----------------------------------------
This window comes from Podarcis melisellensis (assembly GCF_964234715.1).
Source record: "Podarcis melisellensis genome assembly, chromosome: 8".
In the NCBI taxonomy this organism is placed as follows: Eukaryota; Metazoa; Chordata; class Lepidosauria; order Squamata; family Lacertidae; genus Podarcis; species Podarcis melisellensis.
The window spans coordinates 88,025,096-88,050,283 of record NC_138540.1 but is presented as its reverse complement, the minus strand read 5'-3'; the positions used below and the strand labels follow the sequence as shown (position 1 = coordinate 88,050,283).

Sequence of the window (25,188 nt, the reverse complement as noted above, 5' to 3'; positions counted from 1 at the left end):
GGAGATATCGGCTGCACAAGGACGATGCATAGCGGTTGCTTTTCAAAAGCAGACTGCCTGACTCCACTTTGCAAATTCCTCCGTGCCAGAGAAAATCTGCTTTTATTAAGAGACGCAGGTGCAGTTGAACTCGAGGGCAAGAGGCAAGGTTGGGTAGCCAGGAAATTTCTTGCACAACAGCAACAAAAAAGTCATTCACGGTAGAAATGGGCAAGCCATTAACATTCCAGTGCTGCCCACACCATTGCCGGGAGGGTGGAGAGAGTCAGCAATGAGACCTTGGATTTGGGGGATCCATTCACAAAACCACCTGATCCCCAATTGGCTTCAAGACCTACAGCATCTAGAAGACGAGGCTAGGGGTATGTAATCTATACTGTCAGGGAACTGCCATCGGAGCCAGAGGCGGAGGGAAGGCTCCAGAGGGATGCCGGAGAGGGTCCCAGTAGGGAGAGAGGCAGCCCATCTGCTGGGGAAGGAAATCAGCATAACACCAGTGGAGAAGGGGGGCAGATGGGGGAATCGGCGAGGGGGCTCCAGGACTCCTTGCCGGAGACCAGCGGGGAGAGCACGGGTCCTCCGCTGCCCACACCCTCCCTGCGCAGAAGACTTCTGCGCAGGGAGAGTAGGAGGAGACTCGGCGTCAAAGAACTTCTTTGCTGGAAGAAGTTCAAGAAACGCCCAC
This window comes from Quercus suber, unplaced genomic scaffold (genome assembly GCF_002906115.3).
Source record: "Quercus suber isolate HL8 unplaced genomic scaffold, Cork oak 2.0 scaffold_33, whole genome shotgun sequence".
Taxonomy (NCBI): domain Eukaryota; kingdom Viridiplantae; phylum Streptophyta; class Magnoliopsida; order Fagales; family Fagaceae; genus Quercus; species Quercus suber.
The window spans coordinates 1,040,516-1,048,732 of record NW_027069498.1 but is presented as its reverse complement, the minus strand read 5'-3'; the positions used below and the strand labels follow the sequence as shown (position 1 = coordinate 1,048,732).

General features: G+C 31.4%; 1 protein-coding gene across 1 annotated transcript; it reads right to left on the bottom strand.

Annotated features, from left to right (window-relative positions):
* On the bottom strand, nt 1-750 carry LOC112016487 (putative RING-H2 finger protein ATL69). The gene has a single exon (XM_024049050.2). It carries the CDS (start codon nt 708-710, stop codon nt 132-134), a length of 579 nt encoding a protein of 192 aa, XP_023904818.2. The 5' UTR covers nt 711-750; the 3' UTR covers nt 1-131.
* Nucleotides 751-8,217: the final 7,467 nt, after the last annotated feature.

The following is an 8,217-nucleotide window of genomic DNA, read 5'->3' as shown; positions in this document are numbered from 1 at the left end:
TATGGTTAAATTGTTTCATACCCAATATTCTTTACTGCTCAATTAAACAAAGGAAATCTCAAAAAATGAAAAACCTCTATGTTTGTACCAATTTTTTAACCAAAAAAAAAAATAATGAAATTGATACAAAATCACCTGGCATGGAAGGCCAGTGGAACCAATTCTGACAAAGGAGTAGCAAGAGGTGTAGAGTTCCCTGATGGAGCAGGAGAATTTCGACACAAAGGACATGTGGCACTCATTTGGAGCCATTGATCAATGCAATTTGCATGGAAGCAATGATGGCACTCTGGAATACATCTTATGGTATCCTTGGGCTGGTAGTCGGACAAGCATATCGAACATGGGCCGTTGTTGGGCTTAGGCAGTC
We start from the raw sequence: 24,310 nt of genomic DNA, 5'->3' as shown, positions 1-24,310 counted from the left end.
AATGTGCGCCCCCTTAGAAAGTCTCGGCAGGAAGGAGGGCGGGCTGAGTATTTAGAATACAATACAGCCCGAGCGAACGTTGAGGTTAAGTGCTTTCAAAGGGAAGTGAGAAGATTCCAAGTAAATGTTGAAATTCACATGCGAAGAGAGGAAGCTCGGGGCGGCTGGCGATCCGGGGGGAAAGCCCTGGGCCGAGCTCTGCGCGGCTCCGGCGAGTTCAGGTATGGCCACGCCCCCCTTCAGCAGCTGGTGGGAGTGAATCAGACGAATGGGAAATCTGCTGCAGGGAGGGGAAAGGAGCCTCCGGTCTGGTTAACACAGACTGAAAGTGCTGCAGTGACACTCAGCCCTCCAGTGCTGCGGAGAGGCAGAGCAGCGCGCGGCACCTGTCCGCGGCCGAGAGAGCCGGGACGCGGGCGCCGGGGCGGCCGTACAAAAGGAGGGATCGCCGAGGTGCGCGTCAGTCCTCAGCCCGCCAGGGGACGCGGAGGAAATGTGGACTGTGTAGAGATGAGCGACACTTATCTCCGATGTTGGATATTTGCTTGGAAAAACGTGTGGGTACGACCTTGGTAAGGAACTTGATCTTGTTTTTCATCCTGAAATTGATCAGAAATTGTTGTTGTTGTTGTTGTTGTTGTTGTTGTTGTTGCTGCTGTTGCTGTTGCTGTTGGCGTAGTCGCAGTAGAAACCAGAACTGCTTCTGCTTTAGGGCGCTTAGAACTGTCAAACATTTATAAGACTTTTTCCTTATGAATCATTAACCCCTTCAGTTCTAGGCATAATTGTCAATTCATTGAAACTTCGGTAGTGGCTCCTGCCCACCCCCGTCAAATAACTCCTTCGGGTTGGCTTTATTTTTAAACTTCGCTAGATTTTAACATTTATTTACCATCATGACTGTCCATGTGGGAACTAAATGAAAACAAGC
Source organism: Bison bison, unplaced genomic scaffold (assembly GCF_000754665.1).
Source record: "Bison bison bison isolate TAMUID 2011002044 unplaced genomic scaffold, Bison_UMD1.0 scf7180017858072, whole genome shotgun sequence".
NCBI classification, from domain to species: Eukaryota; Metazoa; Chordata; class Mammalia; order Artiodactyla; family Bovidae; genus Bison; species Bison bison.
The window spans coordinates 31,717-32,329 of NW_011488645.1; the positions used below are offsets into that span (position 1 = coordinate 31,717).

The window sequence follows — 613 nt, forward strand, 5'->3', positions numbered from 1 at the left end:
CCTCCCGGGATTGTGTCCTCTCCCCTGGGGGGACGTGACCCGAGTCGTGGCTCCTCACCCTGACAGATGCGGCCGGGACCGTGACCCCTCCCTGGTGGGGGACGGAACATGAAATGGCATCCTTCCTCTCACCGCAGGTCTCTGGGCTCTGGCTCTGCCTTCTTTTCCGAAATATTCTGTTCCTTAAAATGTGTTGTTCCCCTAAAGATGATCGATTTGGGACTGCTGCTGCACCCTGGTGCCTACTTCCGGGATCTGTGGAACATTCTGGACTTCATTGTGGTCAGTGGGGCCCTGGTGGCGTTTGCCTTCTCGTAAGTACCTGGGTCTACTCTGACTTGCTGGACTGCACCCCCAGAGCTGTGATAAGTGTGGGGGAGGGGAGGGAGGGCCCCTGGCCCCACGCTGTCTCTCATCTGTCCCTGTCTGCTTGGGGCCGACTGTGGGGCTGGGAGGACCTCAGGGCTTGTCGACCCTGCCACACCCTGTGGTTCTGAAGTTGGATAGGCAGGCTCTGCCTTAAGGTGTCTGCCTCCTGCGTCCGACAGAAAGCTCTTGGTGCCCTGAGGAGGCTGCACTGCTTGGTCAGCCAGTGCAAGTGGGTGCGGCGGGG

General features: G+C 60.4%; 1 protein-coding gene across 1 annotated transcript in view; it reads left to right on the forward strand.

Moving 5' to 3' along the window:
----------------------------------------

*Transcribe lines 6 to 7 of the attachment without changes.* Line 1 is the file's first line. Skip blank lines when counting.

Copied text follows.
GGAGATATCGGCTGCACAAGGACGATGCATAGCGGTTGCTTTTCAAAAGCAGACTGCCTGACTCCACTTTGCAAATTCCTCCGTGCCAGAGAAAATCTGCTTTTATTAAGAGACGCAGGTGCAGTTGAACTCGAGGGCAAGAGGCAAGGTTGGGTAGCCAGGAAATTTCTTGCACAACAGCAACAAAAAAGTCATTCACGGTAGAAATGGGCAAGCCATTAACATTCCAGTGCTGCCCACACCATTGCCGGGAGGGTGGAGAGAGTCAGCAATGAGACCTTGGATTTGGGGGATCCATTCACAAAACCACCTGATCCCCAATTGGCTTCAAGACCTACAGCATCTAGAAGACGAGGCTAGGGGTATGTAATCTATACTGTCAGGGAACTGCCATCGGAGCCAGAGGCGGAGGGAAGGCTCCAGAGGGATGCCGGAGAGGGTCCCAGTAGGGAGAGAGGCAGCCCATCTGCTGGGGAAGGAAATCAGCATAACACCAGTGGAGAAGGGGGGCAGATGGGGGAATCGGCGAGGGGGCTCCAGGACTCCTTGCCGGAGACCAGCGGGGAGAGCACGGGTCCTCCGCTGCCCACACCCTCCCTGCGCAGAAGACTTCTGCGCAGGGAGAGTAGGAGGAGACTCGGCGTCAAAGAACTTCTTTGCTGGAAGAAGTTCAAGAAACGCCCAC
This window comes from Quercus suber, unplaced genomic scaffold (genome assembly GCF_002906115.3).